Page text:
2) I frequently discuss interesting international trade and finance news with my class of the same name. I link the articles to my (WebCT) class website and then encourage the students to read the full article. As an incentive, on my 100 point exams during the semester, I have 10 points in Bonus Questions (usually two points each) that pull from the articles. In addition, I also assign an 'Applied Analysis' assignment as a term project in the last month of the semester which includes 4 - 6 articles from newspapers, magazines, professional journals, etc. that are at an appropriate level for senior business majors. (The course is required for business majors.) I typically make copies and hand out these articles, as they are not all freely available electronically.

My general impression is that students don't think you are serious about asking them to do something unless there are points attached to it. So I would encourage you to give them an incentive to read the article. However, I have also found that a relatively small amount of points can often induce a fair amount of work from students, so the incentive need not be large.

Martha L. Olney, U.C. Berkeley (molney@econ.Berkeley.EDU)

I use newspaper/magazine/internet articles in my intermediate Macro class.

The assignment:

"For the paper, you will select an article from a print or online news source that addresses macroeconomic issues. Using the tools of analysis covered in this course, you should briefly (1-2 paragraphs) summarize the article, and then analyze and criticize the article. You should follow the guidelines for criticizing arguments that are discussed in lecture.* You must critique the article and not merely summarize it. Your paper should be well-written and should reflect your knowledge of macroeconomic theory. You must use economic statistics from the Economic Report or other government documents to support your analysis."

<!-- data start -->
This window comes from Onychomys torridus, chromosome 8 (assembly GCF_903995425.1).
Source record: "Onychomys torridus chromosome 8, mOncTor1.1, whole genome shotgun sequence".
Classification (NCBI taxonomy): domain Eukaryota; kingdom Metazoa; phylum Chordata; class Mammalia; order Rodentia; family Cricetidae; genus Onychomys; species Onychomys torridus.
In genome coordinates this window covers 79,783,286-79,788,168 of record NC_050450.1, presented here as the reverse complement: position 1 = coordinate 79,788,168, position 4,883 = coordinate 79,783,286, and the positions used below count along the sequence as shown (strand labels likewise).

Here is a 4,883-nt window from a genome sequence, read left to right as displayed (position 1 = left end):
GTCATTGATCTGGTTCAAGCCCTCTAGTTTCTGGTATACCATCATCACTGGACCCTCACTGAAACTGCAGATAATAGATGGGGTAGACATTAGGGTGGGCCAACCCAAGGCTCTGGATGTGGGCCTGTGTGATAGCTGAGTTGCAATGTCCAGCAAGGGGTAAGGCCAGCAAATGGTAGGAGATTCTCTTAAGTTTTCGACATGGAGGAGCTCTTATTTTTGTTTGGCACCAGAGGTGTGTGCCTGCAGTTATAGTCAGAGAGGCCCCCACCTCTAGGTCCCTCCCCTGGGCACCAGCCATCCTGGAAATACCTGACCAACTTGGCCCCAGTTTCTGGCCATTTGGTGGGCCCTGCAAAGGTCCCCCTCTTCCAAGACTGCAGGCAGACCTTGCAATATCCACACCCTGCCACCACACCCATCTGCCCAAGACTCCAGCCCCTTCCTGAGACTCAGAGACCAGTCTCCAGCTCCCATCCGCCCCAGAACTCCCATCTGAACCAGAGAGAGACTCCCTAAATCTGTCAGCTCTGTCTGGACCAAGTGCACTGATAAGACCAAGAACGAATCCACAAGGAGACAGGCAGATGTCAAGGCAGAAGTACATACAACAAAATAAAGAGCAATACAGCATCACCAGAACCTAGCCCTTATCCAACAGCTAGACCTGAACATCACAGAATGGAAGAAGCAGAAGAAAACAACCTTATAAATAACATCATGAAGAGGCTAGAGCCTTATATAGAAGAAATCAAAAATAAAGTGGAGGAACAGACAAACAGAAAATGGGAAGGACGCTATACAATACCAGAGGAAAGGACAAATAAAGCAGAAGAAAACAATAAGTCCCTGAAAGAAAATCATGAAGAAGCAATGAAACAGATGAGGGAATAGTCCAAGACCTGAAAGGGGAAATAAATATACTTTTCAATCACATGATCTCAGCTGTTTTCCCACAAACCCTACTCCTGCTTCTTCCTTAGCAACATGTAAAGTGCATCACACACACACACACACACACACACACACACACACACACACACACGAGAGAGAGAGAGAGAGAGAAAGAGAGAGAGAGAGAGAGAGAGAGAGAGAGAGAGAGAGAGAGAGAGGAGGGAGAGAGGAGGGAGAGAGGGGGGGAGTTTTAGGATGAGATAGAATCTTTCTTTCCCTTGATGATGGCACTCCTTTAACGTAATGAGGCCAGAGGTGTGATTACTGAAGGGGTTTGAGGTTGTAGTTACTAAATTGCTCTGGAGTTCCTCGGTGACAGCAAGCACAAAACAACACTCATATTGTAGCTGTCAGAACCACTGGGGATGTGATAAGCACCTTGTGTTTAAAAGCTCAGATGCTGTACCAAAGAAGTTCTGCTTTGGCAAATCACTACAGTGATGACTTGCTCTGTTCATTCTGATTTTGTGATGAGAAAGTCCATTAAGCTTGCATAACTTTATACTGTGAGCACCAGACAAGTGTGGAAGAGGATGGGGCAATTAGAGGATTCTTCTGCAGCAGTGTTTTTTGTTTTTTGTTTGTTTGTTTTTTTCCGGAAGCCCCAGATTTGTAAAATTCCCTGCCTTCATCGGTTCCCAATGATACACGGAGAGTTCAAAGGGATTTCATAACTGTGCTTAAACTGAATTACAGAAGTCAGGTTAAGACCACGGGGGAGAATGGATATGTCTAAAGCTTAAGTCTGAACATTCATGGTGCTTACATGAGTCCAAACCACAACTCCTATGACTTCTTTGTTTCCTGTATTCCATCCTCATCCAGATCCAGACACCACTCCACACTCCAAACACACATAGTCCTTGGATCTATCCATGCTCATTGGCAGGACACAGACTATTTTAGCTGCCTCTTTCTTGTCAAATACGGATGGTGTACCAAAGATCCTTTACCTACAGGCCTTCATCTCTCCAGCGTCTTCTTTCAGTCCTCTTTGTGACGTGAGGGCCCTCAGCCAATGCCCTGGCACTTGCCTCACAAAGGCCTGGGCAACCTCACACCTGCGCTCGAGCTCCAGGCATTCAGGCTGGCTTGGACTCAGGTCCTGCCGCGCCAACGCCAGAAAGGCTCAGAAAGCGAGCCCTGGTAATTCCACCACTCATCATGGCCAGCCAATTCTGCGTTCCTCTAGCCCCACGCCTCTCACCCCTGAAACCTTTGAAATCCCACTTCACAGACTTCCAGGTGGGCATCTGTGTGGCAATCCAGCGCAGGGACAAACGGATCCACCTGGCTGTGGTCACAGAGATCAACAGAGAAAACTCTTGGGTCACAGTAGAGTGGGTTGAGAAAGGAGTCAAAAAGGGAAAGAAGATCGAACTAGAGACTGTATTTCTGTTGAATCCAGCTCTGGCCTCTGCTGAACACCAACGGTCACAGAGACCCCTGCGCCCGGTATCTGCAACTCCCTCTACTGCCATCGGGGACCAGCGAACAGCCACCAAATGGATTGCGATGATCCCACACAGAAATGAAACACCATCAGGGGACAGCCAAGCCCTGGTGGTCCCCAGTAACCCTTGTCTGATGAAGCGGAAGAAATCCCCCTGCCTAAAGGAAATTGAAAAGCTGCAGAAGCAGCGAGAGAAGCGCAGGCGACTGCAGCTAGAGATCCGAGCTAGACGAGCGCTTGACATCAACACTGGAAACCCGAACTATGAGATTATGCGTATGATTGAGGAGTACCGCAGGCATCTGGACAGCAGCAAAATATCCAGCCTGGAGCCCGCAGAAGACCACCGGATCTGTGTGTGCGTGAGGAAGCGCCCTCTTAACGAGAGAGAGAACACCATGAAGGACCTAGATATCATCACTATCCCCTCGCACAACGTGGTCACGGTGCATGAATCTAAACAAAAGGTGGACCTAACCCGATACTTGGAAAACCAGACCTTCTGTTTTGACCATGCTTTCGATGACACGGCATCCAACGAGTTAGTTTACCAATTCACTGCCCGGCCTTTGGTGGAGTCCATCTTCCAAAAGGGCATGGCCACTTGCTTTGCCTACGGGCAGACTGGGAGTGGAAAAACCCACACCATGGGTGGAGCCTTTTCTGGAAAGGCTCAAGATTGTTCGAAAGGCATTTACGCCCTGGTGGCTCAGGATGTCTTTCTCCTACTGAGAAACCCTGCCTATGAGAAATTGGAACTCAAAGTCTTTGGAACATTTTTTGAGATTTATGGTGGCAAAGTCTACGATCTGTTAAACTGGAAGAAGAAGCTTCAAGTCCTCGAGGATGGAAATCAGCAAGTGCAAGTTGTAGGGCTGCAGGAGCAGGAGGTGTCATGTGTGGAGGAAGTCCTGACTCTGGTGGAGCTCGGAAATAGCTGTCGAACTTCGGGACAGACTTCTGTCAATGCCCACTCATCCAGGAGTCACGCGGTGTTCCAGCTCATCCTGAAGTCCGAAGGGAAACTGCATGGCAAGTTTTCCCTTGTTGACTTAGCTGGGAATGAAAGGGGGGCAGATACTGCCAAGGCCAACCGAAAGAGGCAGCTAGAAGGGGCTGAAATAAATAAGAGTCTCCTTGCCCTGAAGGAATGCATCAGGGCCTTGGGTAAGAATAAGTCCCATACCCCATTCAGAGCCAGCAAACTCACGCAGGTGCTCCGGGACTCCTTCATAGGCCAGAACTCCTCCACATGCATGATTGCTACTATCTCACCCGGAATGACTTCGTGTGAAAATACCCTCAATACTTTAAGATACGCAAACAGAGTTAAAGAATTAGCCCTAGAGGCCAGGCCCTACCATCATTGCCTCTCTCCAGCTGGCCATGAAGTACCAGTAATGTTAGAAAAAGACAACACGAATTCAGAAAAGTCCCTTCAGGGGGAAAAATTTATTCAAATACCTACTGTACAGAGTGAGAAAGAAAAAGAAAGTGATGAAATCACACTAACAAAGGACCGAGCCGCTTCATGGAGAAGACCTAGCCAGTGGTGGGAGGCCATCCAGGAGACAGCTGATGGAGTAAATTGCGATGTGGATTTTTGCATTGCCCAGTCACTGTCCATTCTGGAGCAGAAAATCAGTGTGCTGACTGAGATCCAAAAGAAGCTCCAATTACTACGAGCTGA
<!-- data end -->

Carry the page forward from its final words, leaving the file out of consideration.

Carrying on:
*The guidelines: [1] replicate the argument; [2] identify the assumptions; [3] choose one assumption, change it; [4] argue to the (new) conclusion. If the new conclusion is the same as the original, the assumption is not critical to the argument; go back to step 3. If the new conclusion is different than the original, go to step 5. [5] Use empirical evidence or a strong argument to defend the use of the alternative assumption.

It is an optional assignment which I grade, worth 10 points out of a total of 500 points for the term. There are 400-450 students in the class. Typically about 200-250 do the assignment. I have eliminated the last minute assignments by announcing in the syllabus that if they do not earn at least 5 of the 10 points, I will deduct 5 points from their total points for the term. I rarely have to impose this penalty because I no longer receive the "oh, it's 2 a.m. and that paper is due at 9:30 in the morning... wonder what I can throw together before I collapse into bed" papers.

Papers that merely summarize the argument, even if they are flashy in demonstrating that they have learned the macro tools, only garner about 5 or 6 out of 10 points. To get the full 10 points, they have to critique the article's argument by identifying a relevant assumption, changing it, arguing to a new conclusion, and then defending the validity of the alternative assumption.

Students need the most help with identifying assumptions. Sometimes the problem is they choose articles that have no argument to them ("fourth quarter real gdp rose x.xx percent, blah blah blah"). Often times the challenge is that they are still learning how to identify what is an assumption of an economic argument. I tell them that if they can nail this method, they'll probably get A's in all of their upper division econ classes. True? I don't know... but it sure motivates some of them!!